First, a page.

A Bafta-award-winning composer with synaesthesia – also known as a 'union of the senses' – reveals what the flavours of wine sound like
What do you taste when you sip on a glass of vino? Chocolate? Peaches? Floral notes?
It turns out that wine can create musical notes, too – that's if you have a condition known as synaesthesia.
Composer Nick Ryan has the neurological condition, where two or more of the senses are involuntarily experienced together, meaning he can hear and see taste.
The Bafta-award-winning musician has now developed a series of ‘soundscapes’, which represent how individual vintages of wine sound – and he thinks this could be a more useful way to help people pick out their plonk than tasting notes or reading labels.
Ryan said: “We have only tested it on a few people but it seems to be a profoundly moving and engaging experience. Some people said their landscape actually moved.
“A lot of people said they didn’t realise that the taste of wine lasted so long in the mouth until they were listening to the composition.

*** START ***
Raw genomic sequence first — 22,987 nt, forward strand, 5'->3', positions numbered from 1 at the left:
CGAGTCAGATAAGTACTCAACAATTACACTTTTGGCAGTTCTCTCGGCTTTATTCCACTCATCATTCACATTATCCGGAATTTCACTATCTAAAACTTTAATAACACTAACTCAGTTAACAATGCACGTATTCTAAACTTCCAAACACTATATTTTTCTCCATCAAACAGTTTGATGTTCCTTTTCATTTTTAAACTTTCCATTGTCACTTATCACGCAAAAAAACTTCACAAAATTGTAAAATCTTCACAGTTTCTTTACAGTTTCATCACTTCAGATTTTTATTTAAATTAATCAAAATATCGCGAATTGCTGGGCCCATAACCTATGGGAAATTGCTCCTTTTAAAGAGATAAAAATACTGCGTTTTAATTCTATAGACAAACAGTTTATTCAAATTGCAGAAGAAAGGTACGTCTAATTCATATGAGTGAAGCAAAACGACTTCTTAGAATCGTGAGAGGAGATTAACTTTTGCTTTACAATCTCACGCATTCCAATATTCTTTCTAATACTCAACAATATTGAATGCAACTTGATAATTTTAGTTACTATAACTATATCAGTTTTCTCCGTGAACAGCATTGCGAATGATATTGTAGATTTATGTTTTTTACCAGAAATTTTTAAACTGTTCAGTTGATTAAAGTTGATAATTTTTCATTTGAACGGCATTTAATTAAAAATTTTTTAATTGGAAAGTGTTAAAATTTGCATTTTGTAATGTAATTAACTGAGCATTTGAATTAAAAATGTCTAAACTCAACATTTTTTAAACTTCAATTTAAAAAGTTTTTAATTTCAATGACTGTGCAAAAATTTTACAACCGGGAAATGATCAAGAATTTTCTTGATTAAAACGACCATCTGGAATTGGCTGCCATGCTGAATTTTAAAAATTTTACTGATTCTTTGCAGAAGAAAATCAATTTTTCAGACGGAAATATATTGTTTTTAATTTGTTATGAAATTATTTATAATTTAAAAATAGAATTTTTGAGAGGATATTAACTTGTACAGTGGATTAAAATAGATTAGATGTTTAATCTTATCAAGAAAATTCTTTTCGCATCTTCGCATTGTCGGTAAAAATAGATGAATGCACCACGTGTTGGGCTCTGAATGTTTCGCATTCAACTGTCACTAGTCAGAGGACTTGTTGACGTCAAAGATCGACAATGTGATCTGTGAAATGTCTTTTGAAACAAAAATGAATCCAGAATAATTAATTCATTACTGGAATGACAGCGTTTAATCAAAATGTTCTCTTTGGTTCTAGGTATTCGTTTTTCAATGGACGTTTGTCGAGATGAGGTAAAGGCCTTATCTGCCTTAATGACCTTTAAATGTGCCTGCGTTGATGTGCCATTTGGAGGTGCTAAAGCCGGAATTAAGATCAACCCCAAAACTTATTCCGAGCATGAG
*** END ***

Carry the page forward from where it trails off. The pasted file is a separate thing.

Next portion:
“Words have limitations. They can’t always accurately describe a sensation. And people can be put off by wine labels, which say it tastes of cigars or liquorice.
“But if the label is linked to a sound, say through a smartphone, they could get a better idea.”
Ryan wrote scores for the wine company Campo Viejo, using three different wines: a cava and two rioja blends of different ages. He noted that acidic wines sounded high pitched, while sweet fruity blends needed more harmonious and complex compositions.
He also used a mixture of instruments alongside the sounds of corks popping and wine pouring to show how sound and taste work together.
Confused? Watch how he did it here.